President Biden plans to tell Russian President Vladimir Putin in a Tuesday video conference that Russia will face harsh economic sanctions if it invades Ukraine, Reuters reported, citing U.S. officials. The sanctions reportedly could target Putin's inner circle, Russian energy companies, and Russia's biggest banks, potentially making it harder for Moscow to convert rubles into U.S. dollars and other currencies. The warning comes after Russia massed thousands of troops near the Ukrainian border. Russia has repeatedly denied it plans to invade, saying the troop movements were defensive, primarily to prevent Ukraine from forcefully retaking territory it lost to Russia-backed separatists. Biden on Monday consulted with European allies about potential sanctions and a joint effort to support Ukraine's sovereignty.

5

Nunes leaving Congress to run Trump social media startup

Rep. Devin Nunes (R-Calif.), a close ally of former President Donald Trump, announced Monday that he plans to resign from Congress this month to become chief executive of Trump's new social media company. "I'm writing to let you know I've decided to pursue this opportunity," the 10-term congressman wrote in a letter to constituents. Trump Media & Technology Group said Nunes would become its CEO in January. Nunes, who served as chair of the House Intelligence Committee when Republicans controlled the chamber, led GOP efforts to discredit investigations into Trump aides' contacts with Russia during Moscow's election meddling. Nunes would have faced a tougher path to re-election than usual in the midterms because California's congressional map is being redrawn and is expected to tilt his district more toward Democrats.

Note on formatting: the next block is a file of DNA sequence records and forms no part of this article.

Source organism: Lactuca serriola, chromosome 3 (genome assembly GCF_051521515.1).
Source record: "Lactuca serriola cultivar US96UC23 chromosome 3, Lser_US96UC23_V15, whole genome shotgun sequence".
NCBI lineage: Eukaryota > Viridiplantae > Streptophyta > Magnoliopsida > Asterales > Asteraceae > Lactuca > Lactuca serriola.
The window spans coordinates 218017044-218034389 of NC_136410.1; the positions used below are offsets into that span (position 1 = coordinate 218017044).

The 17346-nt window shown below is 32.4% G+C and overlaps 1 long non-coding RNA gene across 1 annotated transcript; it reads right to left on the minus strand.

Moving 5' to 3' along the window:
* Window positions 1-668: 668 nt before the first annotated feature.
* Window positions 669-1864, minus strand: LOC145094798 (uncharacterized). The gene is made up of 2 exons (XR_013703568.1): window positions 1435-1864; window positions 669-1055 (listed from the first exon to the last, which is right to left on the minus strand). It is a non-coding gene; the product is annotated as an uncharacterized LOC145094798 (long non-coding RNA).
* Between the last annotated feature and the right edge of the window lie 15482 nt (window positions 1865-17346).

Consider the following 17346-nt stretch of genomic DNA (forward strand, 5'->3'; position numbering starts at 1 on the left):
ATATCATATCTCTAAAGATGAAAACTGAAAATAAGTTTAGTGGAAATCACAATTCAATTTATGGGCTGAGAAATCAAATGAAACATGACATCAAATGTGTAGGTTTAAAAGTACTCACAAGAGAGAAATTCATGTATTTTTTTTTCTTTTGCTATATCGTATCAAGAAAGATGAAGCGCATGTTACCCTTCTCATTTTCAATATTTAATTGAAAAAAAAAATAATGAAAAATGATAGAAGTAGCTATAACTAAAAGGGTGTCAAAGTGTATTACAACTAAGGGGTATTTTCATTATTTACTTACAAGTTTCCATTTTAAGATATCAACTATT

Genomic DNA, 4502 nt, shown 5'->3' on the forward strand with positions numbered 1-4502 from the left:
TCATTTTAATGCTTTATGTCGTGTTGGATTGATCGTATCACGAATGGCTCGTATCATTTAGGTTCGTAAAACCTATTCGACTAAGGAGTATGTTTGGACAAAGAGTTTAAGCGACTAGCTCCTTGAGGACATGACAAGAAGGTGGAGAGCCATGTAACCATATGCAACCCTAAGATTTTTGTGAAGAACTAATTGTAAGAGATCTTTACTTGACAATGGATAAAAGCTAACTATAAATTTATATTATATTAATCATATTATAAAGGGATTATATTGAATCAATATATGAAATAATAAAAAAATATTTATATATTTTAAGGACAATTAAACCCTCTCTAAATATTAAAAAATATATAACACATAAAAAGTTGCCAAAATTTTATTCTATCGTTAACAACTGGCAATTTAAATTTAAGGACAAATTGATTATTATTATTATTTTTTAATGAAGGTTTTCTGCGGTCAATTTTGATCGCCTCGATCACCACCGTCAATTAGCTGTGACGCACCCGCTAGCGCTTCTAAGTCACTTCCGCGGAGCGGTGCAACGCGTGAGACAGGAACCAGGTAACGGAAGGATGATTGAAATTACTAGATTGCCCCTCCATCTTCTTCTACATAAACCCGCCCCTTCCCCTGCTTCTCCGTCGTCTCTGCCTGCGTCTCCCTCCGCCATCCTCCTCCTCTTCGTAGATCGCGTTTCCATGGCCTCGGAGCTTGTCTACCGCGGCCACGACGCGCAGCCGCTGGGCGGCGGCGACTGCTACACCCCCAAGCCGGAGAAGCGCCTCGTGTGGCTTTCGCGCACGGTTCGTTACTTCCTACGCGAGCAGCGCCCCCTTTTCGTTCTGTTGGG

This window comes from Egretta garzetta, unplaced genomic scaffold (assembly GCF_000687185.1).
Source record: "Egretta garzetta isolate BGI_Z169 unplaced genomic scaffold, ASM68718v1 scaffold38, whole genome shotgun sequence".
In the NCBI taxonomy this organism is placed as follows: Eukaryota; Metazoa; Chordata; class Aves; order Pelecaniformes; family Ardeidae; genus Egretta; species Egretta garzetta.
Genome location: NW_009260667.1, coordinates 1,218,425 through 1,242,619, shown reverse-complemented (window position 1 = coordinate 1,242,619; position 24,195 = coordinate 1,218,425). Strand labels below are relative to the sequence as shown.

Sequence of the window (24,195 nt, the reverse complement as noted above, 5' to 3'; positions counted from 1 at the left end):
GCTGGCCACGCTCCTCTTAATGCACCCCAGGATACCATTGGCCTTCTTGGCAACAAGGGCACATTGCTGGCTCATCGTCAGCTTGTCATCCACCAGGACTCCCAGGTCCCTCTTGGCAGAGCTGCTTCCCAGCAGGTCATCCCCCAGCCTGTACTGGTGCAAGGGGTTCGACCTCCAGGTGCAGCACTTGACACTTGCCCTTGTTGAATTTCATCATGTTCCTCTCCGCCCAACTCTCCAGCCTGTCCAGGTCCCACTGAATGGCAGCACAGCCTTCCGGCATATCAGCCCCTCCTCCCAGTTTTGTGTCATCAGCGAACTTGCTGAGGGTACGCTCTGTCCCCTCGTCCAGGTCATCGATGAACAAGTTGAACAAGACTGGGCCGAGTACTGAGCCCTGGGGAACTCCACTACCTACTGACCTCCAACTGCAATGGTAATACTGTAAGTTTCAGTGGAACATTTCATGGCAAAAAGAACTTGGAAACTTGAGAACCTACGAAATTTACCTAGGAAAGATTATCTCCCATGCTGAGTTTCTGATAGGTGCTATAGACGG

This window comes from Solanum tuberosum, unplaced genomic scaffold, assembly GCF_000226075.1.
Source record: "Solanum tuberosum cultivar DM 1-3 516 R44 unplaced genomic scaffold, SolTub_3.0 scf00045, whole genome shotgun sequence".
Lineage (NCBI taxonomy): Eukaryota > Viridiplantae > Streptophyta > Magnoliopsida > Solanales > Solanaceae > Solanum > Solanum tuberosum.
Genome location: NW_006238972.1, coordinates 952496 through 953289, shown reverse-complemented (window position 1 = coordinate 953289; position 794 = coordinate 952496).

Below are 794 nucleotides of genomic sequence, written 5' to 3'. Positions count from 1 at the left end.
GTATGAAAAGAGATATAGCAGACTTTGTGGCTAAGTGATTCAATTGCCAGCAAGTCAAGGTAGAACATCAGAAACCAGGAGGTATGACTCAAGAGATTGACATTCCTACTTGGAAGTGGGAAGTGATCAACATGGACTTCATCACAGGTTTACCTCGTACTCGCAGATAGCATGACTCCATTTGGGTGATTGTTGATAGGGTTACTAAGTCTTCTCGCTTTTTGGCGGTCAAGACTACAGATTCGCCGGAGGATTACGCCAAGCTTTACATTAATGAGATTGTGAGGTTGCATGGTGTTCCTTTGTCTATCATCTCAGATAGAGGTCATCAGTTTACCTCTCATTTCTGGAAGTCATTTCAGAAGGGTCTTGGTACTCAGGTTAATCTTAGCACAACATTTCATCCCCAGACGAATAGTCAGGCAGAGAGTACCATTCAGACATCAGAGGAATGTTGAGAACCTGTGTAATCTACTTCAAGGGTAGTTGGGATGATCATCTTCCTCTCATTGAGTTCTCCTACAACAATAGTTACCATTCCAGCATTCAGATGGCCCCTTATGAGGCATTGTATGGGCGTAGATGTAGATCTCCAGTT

6

DOJ closes Emmett Till lynching investigation with no new charges

The Justice Department announced Monday it had closed its investigation into the 1955 murder of Emmett Till, a Black teen killed by two white men in Mississippi. Till's abduction and murder helped start the civil rights movement. The Justice Department reopened the investigation after a historian wrote that key witness Carolyn Bryant Donham had recanted her claim that Till had grabbed her, whistled, and made vulgar comments to her. But federal officials, citing the statute of limitations and Donham's insistence that she never altered her account, said there was not enough evidence to charge her with perjury. Duke University historian Timothy Tyson said in his 2017 book The Blood of Emmett Till that Donham had said her original story was "not true."

7

3 more kidnapped missionaries released in Haiti